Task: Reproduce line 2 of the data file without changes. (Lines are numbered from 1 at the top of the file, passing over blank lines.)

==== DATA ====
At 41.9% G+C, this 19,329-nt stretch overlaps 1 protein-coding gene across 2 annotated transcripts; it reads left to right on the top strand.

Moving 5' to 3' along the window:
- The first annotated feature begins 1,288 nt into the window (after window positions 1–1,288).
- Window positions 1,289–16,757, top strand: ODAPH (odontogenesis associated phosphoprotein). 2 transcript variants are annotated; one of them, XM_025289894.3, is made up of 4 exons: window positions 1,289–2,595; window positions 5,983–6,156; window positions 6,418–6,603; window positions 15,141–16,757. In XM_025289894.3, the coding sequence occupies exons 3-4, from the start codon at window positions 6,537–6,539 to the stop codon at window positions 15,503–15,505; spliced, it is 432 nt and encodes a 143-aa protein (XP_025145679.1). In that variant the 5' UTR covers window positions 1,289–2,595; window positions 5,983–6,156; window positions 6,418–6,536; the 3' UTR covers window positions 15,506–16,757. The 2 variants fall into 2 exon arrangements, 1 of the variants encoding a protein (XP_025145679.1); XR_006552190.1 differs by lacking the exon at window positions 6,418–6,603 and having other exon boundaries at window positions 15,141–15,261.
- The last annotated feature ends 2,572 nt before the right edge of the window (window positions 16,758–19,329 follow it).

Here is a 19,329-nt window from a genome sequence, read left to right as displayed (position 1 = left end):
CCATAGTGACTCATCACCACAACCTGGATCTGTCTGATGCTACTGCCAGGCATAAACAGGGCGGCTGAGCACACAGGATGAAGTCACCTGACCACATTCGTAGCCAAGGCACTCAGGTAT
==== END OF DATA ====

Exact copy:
Moving 5' to 3' along the window: